This entry is the last part of a four-part blog series discussing the different techniques ransomware uses to affect users and organizations. These techniques show that the best way to mitigate the risks brought about by this threat is to implement multiple layers of protection in different aspects of an enterprise network: from the gateway, to endpoints, to networks, and servers.
Our midyear security roundup noted how more than half of the files types encrypted by ransomware were directly related to enterprises – database files, SQL files, and web pages on servers were some of the file types that were most commonly targeted.
These all reside on servers; for enterprises, ransomware on servers is a potent threat that needs to be dealt with. We will take a look at how ransomware has evolved to affect servers and what solutions currently exist to tackle this particular problem.
In addition to being targeted directly, servers are frequently affected via ransomware indirectly as well, via the actions of ransomware on endpoints within the same network. File shares are a common way that this can happen; it is now commonplace for ransomware families to explicitly search for available network shares. Depending on the behavior of the ransomware, this may end up affecting the server more directly in the end.
Beyond file shares, however, servers are at risk of being attacked directly. The usual attack vectors used by ransomware (such as phishing campaigns and malvertising) are not applicable. Instead, servers are subject to direct attacks via vulnerabilities.
Recent SAMSAM ransomware attacks that hit hospitals serve as a good example of how servers can become ransomware targets. In these incidents, vulnerabilities in JBoss (a Java-based web application server) were used to gain access to the servers within an organization. Webshells were added to these servers, allowing attackers to take control of these systems remotely.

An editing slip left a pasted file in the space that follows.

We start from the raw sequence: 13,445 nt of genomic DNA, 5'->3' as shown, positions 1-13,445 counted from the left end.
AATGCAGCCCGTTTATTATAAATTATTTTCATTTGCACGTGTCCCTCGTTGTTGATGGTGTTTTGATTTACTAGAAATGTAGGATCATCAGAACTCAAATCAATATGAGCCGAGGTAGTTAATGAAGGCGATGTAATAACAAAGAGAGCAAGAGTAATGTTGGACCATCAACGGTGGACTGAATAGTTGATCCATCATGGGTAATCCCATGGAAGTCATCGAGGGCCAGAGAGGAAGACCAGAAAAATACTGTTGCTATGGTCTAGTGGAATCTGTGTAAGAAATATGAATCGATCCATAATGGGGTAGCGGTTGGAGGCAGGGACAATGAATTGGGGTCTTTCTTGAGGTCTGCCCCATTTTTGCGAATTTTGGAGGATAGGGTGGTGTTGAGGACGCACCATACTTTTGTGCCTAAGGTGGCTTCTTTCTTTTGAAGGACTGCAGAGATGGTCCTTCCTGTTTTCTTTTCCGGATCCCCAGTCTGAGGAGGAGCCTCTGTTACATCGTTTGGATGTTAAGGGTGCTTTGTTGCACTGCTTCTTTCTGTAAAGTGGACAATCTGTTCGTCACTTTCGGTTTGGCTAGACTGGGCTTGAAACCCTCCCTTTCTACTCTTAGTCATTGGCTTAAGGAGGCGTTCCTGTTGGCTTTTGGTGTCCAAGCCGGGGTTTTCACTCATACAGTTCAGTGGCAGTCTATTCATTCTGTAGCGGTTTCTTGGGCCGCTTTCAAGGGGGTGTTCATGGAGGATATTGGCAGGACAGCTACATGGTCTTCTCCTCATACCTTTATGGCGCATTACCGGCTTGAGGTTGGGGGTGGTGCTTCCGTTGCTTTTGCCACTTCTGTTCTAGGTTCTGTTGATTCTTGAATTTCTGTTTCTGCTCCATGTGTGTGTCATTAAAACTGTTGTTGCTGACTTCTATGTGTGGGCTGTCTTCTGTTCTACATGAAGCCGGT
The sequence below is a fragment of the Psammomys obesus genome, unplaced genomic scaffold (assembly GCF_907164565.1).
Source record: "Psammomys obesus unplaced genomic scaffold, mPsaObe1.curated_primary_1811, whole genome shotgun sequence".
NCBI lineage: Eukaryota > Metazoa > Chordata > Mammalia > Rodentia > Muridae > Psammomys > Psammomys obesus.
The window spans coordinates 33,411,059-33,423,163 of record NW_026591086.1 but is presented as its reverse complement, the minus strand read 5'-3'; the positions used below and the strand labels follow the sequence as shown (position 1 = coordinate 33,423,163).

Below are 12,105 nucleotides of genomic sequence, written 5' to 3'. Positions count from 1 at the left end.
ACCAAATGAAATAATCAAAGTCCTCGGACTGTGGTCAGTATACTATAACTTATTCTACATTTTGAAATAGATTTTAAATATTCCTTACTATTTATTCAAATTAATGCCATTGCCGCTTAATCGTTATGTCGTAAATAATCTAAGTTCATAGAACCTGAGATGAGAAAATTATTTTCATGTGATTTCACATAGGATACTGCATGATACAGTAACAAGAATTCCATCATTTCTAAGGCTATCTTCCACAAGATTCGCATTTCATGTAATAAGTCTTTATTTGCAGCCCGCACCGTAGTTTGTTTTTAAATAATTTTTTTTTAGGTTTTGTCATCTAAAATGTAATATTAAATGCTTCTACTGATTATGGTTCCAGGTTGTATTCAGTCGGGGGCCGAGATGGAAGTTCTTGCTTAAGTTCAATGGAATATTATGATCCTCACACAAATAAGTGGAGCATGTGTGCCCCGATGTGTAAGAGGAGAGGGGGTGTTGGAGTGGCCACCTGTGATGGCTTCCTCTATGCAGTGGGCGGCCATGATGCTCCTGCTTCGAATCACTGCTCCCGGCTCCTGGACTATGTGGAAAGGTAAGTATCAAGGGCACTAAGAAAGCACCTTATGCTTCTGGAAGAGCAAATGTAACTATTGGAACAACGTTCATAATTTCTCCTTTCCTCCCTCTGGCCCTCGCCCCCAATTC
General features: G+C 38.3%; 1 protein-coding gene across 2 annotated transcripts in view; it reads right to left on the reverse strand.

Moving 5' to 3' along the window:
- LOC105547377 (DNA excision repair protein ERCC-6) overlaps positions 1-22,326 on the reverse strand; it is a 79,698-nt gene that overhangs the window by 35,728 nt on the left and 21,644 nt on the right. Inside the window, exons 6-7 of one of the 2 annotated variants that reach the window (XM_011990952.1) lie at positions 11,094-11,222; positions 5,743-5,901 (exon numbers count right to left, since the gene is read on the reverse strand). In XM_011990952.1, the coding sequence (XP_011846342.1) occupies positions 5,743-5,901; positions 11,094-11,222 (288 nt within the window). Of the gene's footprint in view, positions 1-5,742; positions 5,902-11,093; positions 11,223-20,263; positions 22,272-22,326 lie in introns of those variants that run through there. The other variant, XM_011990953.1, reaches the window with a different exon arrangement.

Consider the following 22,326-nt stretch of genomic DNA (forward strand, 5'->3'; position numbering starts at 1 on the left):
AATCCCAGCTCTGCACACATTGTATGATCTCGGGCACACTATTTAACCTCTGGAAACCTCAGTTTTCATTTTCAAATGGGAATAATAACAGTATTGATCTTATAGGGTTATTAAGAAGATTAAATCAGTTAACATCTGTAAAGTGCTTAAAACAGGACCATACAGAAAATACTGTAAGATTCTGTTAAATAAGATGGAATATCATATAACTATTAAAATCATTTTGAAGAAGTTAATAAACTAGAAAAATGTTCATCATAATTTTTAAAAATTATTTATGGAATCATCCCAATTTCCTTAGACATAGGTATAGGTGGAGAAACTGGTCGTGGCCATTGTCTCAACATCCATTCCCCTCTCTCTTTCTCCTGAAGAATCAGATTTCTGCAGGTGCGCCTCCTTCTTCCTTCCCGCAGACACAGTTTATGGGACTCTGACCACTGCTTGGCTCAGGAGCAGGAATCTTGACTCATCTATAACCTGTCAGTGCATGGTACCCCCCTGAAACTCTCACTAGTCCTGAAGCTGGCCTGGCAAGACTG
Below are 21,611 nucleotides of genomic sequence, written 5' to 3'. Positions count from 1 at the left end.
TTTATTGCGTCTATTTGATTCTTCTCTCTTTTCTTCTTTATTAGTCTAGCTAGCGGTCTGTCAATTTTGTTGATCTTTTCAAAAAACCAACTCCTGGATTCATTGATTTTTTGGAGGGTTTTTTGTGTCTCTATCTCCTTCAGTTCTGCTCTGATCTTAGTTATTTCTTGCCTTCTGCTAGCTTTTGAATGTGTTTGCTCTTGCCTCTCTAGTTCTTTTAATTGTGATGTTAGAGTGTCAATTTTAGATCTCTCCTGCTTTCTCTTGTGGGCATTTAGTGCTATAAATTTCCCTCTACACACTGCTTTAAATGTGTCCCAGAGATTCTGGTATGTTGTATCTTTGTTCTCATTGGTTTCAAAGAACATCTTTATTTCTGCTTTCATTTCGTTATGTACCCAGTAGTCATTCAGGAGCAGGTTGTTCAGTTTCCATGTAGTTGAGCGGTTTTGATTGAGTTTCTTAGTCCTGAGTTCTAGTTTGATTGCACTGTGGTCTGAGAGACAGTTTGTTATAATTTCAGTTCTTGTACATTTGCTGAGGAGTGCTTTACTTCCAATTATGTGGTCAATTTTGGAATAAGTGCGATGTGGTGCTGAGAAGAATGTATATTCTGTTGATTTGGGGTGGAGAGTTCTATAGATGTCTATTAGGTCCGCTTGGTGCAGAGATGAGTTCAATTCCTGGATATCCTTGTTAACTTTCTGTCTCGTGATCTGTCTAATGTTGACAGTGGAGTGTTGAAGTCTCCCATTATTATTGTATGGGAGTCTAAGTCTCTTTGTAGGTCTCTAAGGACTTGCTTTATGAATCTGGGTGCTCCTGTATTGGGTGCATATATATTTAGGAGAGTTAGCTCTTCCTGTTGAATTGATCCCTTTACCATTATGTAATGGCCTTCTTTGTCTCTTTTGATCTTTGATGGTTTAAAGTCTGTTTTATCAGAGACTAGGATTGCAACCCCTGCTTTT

From then on, files on the server itself would be targeted for encryption; alternately an attacker could try to laterally move within the affected network to try and seek other lucrative ransomware targets. The result is the same: files are encrypted and held for ransom by the attacker.
Attacking servers requires more time and effort than the more commonplace ransomware threats that hit individual systems, but the payoff is generally higher. For example, when the Hollywood Presbyterian Medical Center (located in Los Angeles, California) was hit by ransomware in February 2016, the hospital ended up paying 40 BTC in ransom. This was approximately US$ 17,000 at the time.
Vulnerable applications aren't the only threat to organizations and their servers. Recently, it was reported that the FAIRWARE malware family gained access to servers via brute-force attacks. This attack primarily targeted web servers, and asked for 2 BTC in ransom.
FAIRWARE isn't alone in carrying out brute force attacks. The Crysis ransomware family attempted to brute-force systems that had their Remote Desktop Protocol (RDP) ports open to the Internet. This could include both ordinary desktops and servers. An attacker would be able to gain access to the network via this brute-forced machine, opening the door to further attacks.
These attacks can be mitigated by security solutions detecting suspicious activity on the network (a feature that is part of Deep Security, as we will discuss later), as well as proper application of best practices. The use of non-default passwords and disallowing logins from remote networks can also help mitigate this threat.